WHEN Strictly Come Dancing head judge Shirley Ballas made a remark on Saturday’s show that “there’s not a household in England” that hadn’t enjoyed Ruth Langsford and Anton du Beke’s comedy routine, the complaints poured into the BBC pointing out that Scotland, Wales and Northern Ireland also pay that unavoidable regressive form of poll tax known as the television licence.

Ballas was merely betraying the thoughts of so many people south of the Border who think “Britain” really just means England. It is an attitude that has been prevalent from the 1707 Act of Union to our own present day. Remember the theme tune to Dad’s Army? “Who do you think you are kidding Mr Hitler, if you think old England’s done?”

Another well-known example is from 1805, when Admiral Lord Nelson signalled that “England expects” before the Battle of Trafalgar in which at least a quarter of the fleet’s crew were Scottish and much of the vital equipment on board the British ships was manufactured in Scotland, not least the Carronade guns made in Falkirk which gave the Royal Navy a significant advantage over other nations’ fleets for decades.

No wonder that in the 19th century many Scots were conscious of the need to maintain our national identity within the Union, although even then there were advocates for outright independence. Sir Walter Scott was not one of those independentistas, as he was a passionate Unionist all his life. He was, however, a Scottish patriot who saw no difficulty in reconciling his Scottishness and Britishness, an example of what in 1919 the literary critic Professor G Gregory Smith first described as the Caledonian Antisyzygy, words that Hugh MacDiarmid took up with gusto – it basically describes that peculiarly Scottish ability to hold contradictory notions in the mind at one time.

It should be noted that Sir Tom Devine Devine has recently asserted his belief in the notion that the Union did not weaken Scottish identity.

He told our sister paper the Sunday Herald: “If you take the history of the 18th, 19th and early 20th centuries, one of the key factors you see is the survival of Scottish identity, and indeed its development within the Union.”

The current wave of nationalist or identity politics, he points out, couldn’t have taken place without that survival.

“If you look at articulate Scots writing in the 18th and 19th centuries, they’re all in favour of the Union but they’re very fearful of Scotland being assimilated into England.”

The evidence shows that to be the case, but there is no doubt that Gaelic and Highland culture were attacked. From the 1745 Jacobite uprising onwards it was deliberate government policy to suppress the Gaelic language and culture, and that imperative spread into Scottish society in general. The King’s English was promoted as the only acceptable form of speech in polite society and schools and universities were “Britified”, with the teaching of Scottish history put on the back burner if it was taught at all.

At the end of the 18th century, the Age of Enlightenment brought a realisation that Scottish thought and reason was in no way inferior to that of any other country – the French philosopher Voltaire famously said: “We look to Scotland for all our ideas of civilisation.” English was still in the ascendancy, however.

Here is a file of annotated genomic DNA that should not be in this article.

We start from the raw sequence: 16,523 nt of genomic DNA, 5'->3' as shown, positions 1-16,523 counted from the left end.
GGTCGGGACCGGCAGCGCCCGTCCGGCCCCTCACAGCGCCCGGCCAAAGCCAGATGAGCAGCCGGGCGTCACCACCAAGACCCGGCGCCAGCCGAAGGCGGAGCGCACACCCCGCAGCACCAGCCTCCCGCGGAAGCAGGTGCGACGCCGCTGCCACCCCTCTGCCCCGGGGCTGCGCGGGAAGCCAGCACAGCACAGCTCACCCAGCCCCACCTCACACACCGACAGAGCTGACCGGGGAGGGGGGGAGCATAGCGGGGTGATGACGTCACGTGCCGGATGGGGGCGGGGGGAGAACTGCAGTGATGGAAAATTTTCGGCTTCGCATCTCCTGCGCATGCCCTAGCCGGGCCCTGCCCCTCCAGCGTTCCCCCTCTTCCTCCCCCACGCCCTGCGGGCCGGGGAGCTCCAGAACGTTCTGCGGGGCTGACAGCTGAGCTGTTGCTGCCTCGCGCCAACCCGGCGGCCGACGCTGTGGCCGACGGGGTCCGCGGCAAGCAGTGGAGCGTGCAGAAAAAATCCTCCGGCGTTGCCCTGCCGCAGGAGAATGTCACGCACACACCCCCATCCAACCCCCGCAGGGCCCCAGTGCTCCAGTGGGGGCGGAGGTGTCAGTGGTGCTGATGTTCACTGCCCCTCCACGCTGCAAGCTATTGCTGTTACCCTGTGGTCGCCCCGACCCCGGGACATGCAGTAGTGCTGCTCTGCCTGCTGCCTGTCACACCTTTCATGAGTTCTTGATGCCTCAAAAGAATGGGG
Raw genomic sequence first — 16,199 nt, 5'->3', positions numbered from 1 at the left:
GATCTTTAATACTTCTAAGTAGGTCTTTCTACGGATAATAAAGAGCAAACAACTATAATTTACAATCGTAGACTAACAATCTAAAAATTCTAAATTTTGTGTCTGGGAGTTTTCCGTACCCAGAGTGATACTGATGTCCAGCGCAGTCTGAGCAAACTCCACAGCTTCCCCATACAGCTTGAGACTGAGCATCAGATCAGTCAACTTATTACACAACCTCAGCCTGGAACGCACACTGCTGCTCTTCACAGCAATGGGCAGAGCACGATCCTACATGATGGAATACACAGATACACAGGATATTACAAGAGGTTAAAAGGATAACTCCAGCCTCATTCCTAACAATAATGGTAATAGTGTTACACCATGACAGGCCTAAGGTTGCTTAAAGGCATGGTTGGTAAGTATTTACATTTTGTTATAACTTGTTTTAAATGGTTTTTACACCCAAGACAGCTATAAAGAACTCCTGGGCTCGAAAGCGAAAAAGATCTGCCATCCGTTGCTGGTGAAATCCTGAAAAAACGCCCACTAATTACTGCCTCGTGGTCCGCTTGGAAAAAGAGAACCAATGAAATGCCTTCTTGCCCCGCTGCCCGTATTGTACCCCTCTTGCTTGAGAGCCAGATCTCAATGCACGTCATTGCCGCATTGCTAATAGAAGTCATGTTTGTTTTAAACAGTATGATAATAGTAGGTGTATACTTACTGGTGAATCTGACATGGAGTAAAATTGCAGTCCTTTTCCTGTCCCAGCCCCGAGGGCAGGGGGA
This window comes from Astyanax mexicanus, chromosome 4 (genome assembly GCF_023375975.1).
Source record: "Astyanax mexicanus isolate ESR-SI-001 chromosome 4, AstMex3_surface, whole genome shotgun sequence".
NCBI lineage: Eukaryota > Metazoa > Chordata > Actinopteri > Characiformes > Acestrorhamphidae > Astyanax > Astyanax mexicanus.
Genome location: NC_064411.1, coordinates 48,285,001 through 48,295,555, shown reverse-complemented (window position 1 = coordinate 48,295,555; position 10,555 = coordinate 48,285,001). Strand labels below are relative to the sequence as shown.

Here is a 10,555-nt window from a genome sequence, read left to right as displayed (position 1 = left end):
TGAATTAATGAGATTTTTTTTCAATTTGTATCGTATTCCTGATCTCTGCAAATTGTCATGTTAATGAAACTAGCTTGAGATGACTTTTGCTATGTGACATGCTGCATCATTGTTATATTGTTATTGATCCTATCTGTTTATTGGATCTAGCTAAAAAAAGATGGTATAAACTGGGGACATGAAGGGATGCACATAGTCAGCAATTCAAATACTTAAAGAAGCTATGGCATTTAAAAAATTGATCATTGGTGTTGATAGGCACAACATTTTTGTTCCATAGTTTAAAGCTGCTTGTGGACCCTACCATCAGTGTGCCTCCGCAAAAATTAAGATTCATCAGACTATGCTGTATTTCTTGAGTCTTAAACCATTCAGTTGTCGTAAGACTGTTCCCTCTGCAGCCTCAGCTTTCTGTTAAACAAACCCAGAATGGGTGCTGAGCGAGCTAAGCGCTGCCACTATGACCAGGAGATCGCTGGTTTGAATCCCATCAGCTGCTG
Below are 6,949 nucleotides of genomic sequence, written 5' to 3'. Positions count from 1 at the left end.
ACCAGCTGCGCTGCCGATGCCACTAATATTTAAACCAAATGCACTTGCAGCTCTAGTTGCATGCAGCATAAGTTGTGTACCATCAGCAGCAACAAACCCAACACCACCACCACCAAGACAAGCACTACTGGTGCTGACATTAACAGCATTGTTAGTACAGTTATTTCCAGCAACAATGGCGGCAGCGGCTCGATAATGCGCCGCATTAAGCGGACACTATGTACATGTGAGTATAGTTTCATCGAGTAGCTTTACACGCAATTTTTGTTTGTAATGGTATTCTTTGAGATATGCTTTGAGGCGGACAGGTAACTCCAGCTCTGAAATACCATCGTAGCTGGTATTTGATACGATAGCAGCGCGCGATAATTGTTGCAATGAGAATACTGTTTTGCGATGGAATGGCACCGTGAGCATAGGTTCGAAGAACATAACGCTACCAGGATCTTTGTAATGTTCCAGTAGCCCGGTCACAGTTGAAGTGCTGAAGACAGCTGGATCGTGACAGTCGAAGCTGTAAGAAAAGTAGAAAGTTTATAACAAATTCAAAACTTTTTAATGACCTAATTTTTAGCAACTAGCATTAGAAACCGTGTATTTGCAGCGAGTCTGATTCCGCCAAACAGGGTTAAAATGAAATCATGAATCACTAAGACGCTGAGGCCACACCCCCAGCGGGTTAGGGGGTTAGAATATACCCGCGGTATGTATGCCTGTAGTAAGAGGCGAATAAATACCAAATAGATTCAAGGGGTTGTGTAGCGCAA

The man who almost singlehandly saved the Scots language from extinction, as opposed to Gaelic – which survived thanks to a litany of great poets and scholars – was Robert Burns. Yet even he had to acknowledge that Scots was second to English – remember the Kilmarnock edition that transformed his life was entitled Poems Chiefly in the Scottish Dialect. Not a language but a dialect. People are still arguing about that.

Regular readers will recall that Scott and Burns met in Edinburgh at Sciennes House sometime during the winter of 1786-87. Scott later credited Burns as an inspiration, which brings me nicely to the main topic of today’s column.

He may have virtually founded the literary genre of the historical novel but Scott, especially in his bestselling series Tales of a Grandfather, often played fast and loose with accuracy. Nevertheless it would be wrong to deny that Scott had a huge role in promoting Scottish history, even if he too often saw that history through the prism of Unionism.

Scott first came to prominence as a poet of the Romantic school, and The Lay of the Last Minstrel, Marmion – “O young Lochinvar is come out of the west” – and The Lady of the Lake all made him famous before he wrote his first novel, Waverley, in 1814. Scott wrote it anonymously, but the Prince Regent, later King George IV, loved it so much that he insisted on knowing the name of the writer.

THE prince and the poet-lawyer with the lame foot – Scott had suffered from polio as a child – dined together and at last Scott was able to put in a request to be allowed to solve one of the great mysteries of Scottish history, a quest which to my way of thinking kick-started the reclaiming of Scottish identity within the Union and Empire.

For it would lead on to Scott’s greatest achievement – convincing George IV that his Scottish subjects were people of history and a culture that was all their own and should be celebrated, a notion which George gleefully embraced when he became the first reigning monarch in nearly 200 years to visit Scotland with his triumphal visit to Edinburgh in 1822. It was choreographed in its entirety by Scott, and overnight tartan became fashionable and everybody looked to find Scottish ancestry.